Abu Dhabi, UAESaturday 11 July 2020

'Jihadi Jack': Parents of UK ISIS suspect still proud of their son

John Letts and Sally Lane were found guilty of funding terrorism by a UK court

John Letts and Sally Lane, the parents of Jack Letts. PA  
John Letts and Sally Lane, the parents of Jack Letts. PA  

A British couple convicted of funding terrorism after sending money to their ISIS fighter son in Syria said they hope he will be allowed back home.

John Letts and Sally Lane transferred £223 (Dh1,026) to Jack Letts – branded “Jihadi Jack” by the UK media – in 2015, after police warned them repeatedly not to do so.

The couple were spared jail last month but were handed a 15-month suspended sentence in a legal case that cost about £7 million (Dh32.2m).

Letts, 23, left his home in Oxford in 2014 to fight in Syria with ISIS and was later captured by Kurdish forces. He has spent the past two years in jail in northern Syria.

In an interview with British newspaper the Observer, Jack’s parents said they would not be able to move on with their lives, despite their own trial being over, until their son was back in the UK.

“It’s nice that we are not in prison, I suppose. Though at least if you are in prison, you know there is nothing you can do,” John Letts, 58, told the newspaper.

Jack Letts has given a number of interviews from jail to British media. In an interview with the BBC in October 2018, the Muslim convert said he had once considered becoming a suicide bomber, describing himself as an “enemy of Britain”.

In a subsequent interview with Sky News, he said he wanted to return home and had no intention of blowing people up.

Letts’ parents maintain that he travelled to the Middle East for humanitarian reasons and had never fought with ISIS.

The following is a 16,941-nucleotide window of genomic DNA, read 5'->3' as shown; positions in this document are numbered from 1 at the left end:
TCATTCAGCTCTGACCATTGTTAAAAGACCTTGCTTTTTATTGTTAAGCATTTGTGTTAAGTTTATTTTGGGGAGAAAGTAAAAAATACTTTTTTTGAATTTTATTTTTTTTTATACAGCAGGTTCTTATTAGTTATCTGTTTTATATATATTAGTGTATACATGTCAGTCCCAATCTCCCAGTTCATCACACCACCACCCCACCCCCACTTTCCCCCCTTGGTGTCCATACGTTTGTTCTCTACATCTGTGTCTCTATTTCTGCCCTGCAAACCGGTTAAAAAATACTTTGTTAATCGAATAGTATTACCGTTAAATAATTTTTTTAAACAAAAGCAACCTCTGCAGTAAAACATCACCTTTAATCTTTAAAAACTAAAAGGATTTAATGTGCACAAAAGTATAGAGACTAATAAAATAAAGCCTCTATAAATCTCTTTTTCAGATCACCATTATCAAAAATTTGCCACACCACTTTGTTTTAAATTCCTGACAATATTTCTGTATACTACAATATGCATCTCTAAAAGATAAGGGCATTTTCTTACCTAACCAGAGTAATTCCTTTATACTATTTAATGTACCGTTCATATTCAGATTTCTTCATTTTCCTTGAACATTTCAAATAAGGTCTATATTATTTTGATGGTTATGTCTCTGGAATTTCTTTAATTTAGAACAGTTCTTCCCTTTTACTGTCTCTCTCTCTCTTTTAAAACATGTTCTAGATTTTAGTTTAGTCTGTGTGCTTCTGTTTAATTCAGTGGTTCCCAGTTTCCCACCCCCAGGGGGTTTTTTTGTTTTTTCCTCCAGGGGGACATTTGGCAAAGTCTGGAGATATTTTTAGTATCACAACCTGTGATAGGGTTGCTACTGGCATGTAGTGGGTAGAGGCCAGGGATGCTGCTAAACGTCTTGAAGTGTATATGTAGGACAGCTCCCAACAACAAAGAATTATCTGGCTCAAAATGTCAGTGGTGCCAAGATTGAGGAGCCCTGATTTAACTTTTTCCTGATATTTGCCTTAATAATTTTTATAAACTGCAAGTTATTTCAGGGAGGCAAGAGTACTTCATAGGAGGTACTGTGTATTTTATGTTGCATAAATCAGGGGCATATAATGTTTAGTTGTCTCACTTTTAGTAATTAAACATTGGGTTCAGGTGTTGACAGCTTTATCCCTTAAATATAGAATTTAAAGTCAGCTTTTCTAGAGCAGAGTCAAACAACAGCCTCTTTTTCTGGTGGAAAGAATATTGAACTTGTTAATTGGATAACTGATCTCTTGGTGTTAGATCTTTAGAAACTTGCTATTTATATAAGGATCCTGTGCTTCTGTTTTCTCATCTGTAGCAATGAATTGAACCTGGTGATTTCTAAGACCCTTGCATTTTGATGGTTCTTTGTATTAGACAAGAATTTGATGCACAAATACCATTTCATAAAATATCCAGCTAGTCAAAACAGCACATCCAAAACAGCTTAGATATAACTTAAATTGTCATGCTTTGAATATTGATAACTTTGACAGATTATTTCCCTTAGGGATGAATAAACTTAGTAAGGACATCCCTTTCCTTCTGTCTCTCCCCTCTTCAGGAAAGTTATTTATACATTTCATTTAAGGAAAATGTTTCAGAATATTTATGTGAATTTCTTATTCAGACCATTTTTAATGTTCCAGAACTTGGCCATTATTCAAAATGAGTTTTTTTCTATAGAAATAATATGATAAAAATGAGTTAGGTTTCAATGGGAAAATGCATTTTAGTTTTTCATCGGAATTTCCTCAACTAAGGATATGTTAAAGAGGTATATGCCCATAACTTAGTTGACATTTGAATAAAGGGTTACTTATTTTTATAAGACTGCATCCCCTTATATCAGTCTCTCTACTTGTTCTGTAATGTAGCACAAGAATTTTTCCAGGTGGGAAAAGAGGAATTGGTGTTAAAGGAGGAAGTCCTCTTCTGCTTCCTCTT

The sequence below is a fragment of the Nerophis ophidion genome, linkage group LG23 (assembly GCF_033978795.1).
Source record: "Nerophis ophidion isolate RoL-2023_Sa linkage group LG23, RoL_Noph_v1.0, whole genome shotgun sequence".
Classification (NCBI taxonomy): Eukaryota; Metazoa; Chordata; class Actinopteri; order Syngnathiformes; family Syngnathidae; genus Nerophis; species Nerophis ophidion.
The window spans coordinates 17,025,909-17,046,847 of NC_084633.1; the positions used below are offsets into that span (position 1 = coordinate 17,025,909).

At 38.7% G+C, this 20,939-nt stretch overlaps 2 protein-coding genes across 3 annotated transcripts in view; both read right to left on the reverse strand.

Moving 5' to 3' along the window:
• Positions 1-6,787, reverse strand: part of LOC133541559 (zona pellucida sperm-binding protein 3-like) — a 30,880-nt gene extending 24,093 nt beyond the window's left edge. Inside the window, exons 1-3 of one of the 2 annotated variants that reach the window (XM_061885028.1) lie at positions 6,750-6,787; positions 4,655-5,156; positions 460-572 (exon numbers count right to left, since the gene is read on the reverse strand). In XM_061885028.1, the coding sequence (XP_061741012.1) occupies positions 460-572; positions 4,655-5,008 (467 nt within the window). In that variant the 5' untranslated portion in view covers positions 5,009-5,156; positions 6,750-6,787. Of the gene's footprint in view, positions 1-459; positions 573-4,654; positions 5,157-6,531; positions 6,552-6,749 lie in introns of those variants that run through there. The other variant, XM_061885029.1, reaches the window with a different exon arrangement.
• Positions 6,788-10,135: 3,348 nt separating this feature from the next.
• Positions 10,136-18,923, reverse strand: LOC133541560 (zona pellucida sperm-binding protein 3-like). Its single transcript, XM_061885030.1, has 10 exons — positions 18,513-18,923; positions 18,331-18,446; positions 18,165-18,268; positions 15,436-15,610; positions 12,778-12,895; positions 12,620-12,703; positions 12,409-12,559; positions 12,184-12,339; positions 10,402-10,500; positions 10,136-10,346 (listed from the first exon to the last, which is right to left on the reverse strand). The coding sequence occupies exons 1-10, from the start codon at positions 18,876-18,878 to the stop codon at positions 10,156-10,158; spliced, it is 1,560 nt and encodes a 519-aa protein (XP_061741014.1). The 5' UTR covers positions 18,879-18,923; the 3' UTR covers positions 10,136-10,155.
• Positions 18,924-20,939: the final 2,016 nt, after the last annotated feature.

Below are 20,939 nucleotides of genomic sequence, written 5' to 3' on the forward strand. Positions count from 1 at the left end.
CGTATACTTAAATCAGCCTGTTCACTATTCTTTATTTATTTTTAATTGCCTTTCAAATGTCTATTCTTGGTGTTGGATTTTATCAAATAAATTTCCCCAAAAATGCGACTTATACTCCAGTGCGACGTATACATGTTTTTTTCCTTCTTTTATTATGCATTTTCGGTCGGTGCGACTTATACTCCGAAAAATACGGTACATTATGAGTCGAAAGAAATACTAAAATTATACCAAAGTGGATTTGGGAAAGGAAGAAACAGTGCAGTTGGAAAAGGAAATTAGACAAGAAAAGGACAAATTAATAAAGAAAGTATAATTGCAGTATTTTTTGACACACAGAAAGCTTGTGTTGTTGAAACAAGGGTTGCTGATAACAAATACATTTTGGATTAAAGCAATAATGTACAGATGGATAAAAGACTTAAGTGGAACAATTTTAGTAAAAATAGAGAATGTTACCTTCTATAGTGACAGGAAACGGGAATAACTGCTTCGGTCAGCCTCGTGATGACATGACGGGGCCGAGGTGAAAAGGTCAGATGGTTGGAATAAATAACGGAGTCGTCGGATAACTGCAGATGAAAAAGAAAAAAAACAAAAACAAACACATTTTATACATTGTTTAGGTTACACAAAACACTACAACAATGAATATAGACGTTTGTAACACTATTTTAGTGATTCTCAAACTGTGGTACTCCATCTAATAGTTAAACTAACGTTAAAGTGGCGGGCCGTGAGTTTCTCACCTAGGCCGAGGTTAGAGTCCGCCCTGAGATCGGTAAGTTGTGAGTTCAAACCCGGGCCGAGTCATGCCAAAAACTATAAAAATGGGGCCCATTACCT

They said his conversion to Islam at the age of 16 exacerbated his obsessive-compulsive disorder and regretted not helping him more with his mental health when he was growing up.

They said they believed he was a “gentle soul” and said ISIS would have used him as a poster boy had he joined the group.

“He was a white Englishman, surely ISIS would have used him in recruitment videos and so on if he was involved,” Lane said. “Or there would be pictures of him posing with guns.”

They said they believe he gave the interviews under duress from his Kurdish jailers.

They point to an interview Jack gave to British television station ITV in February as example of his good character. He had told the broadcaster that if he had to stay in jail longer so women and children could leave first, that would be “OK”.

“I was really proud of him saying that,” John Letts said. “Of course people will read that and say: ‘You are proud of Jihadi Jack – you have to be insane!’ But I’m sorry, from my perspective he is still a decent kid. I have always said that if we find something he has done wrong, I will be the first to condemn it. Until then, am I supposed to just believe what the Daily Mail says about my son?”

Repatriation of ISIS fighters has been a divisive issue in British politics since the extremist group’s so-called caliphate began to fall.

In one highly politicised case, Shamima Begum, who left her home in London to join ISIS at the age of 15, was stripped of her British citizenship by Home Secretary Sajid Javid.

About 400 of the 900 British nationals who went to fight with ISIS in Syria have now been repatriated, according to UK Home Office figures, although only 40 have or will face a trial.

Updated: July 7, 2019 06:14 PM



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